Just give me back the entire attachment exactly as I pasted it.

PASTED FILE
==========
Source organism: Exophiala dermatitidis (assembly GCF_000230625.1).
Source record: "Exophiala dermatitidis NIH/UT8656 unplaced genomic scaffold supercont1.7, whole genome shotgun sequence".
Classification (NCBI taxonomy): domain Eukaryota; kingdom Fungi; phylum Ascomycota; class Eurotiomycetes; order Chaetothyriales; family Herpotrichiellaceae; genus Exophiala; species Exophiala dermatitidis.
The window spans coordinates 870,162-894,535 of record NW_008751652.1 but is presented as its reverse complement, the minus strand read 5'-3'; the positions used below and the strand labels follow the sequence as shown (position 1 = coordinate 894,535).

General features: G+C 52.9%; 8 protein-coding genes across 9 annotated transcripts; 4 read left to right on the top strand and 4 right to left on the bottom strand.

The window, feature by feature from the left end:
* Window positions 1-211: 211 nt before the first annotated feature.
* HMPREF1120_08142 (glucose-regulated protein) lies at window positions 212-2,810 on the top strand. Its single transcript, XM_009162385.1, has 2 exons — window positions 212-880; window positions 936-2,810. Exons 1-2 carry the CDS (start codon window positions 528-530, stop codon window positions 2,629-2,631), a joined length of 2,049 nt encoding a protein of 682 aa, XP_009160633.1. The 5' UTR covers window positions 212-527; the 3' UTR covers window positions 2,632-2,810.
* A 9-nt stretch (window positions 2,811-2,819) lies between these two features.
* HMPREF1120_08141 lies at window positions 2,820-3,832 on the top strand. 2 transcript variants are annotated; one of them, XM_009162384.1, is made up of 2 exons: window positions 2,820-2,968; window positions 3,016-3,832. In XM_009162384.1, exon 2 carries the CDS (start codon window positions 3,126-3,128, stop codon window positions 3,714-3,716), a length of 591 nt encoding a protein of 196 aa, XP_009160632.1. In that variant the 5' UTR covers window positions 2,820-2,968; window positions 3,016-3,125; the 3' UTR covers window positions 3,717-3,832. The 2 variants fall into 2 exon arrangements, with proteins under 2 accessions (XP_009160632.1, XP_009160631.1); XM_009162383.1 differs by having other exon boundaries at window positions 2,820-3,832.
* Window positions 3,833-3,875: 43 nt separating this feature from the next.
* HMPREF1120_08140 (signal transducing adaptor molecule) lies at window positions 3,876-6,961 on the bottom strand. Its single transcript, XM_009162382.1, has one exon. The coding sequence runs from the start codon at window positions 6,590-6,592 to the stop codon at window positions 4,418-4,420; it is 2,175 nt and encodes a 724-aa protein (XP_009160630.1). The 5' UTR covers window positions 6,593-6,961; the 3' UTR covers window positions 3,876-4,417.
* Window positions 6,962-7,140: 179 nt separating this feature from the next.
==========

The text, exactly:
Source organism: Exophiala dermatitidis (assembly GCF_000230625.1).
Source record: "Exophiala dermatitidis NIH/UT8656 unplaced genomic scaffold supercont1.7, whole genome shotgun sequence".
Classification (NCBI taxonomy): domain Eukaryota; kingdom Fungi; phylum Ascomycota; class Eurotiomycetes; order Chaetothyriales; family Herpotrichiellaceae; genus Exophiala; species Exophiala dermatitidis.
The window spans coordinates 870,162-894,535 of record NW_008751652.1 but is presented as its reverse complement, the minus strand read 5'-3'; the positions used below and the strand labels follow the sequence as shown (position 1 = coordinate 894,535).

General features: G+C 52.9%; 8 protein-coding genes across 9 annotated transcripts; 4 read left to right on the top strand and 4 right to left on the bottom strand.

The window, feature by feature from the left end:
* Window positions 1-211: 211 nt before the first annotated feature.
* HMPREF1120_08142 (glucose-regulated protein) lies at window positions 212-2,810 on the top strand. Its single transcript, XM_009162385.1, has 2 exons — window positions 212-880; window positions 936-2,810. Exons 1-2 carry the CDS (start codon window positions 528-530, stop codon window positions 2,629-2,631), a joined length of 2,049 nt encoding a protein of 682 aa, XP_009160633.1. The 5' UTR covers window positions 212-527; the 3' UTR covers window positions 2,632-2,810.
* A 9-nt stretch (window positions 2,811-2,819) lies between these two features.
* HMPREF1120_08141 lies at window positions 2,820-3,832 on the top strand. 2 transcript variants are annotated; one of them, XM_009162384.1, is made up of 2 exons: window positions 2,820-2,968; window positions 3,016-3,832. In XM_009162384.1, exon 2 carries the CDS (start codon window positions 3,126-3,128, stop codon window positions 3,714-3,716), a length of 591 nt encoding a protein of 196 aa, XP_009160632.1. In that variant the 5' UTR covers window positions 2,820-2,968; window positions 3,016-3,125; the 3' UTR covers window positions 3,717-3,832. The 2 variants fall into 2 exon arrangements, with proteins under 2 accessions (XP_009160632.1, XP_009160631.1); XM_009162383.1 differs by having other exon boundaries at window positions 2,820-3,832.
* Window positions 3,833-3,875: 43 nt separating this feature from the next.
* HMPREF1120_08140 (signal transducing adaptor molecule) lies at window positions 3,876-6,961 on the bottom strand. Its single transcript, XM_009162382.1, has one exon. The coding sequence runs from the start codon at window positions 6,590-6,592 to the stop codon at window positions 4,418-4,420; it is 2,175 nt and encodes a 724-aa protein (XP_009160630.1). The 5' UTR covers window positions 6,593-6,961; the 3' UTR covers window positions 3,876-4,417.
* Window positions 6,962-7,140: 179 nt separating this feature from the next.